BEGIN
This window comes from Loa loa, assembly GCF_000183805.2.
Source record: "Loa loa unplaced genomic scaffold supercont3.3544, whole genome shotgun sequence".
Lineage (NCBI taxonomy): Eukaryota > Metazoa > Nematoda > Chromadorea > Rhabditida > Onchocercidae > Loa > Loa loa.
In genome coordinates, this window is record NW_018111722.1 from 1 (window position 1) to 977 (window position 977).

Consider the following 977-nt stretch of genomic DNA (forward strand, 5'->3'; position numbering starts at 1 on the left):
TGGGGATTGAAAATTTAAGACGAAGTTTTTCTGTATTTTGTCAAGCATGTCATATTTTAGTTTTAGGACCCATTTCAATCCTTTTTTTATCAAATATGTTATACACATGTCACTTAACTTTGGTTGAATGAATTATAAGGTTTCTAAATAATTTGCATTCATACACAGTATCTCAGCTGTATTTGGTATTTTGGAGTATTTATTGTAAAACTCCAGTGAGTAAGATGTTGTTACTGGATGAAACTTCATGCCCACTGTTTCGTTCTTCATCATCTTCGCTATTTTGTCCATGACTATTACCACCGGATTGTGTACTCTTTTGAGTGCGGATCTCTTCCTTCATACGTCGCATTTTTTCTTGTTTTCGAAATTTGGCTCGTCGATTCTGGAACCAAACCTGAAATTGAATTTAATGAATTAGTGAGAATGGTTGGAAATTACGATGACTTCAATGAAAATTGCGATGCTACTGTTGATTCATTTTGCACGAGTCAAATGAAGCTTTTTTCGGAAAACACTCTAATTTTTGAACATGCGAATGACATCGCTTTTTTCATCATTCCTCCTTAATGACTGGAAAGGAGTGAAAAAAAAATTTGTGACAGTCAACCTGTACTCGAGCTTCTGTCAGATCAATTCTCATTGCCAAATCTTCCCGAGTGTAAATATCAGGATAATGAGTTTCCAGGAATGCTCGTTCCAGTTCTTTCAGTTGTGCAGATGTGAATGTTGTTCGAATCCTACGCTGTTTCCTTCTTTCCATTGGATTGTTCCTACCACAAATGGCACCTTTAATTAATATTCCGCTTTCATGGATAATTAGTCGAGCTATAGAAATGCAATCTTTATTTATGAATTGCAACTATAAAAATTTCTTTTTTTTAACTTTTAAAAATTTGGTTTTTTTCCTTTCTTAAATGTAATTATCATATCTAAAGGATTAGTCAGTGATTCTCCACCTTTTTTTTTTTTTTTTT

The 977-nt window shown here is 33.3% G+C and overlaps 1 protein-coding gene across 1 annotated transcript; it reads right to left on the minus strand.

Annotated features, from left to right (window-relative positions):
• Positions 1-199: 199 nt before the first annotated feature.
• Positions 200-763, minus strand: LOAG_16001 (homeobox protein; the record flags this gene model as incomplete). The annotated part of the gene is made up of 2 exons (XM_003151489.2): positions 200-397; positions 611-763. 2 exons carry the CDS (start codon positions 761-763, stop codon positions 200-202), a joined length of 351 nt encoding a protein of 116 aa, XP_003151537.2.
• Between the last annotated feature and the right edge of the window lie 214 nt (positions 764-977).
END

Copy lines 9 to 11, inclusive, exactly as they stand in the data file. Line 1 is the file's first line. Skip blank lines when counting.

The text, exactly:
• Positions 1-199: 199 nt before the first annotated feature.
• Positions 200-763, minus strand: LOAG_16001 (homeobox protein; the record flags this gene model as incomplete). The annotated part of the gene is made up of 2 exons (XM_003151489.2): positions 200-397; positions 611-763. 2 exons carry the CDS (start codon positions 761-763, stop codon positions 200-202), a joined length of 351 nt encoding a protein of 116 aa, XP_003151537.2.
• Between the last annotated feature and the right edge of the window lie 214 nt (positions 764-977).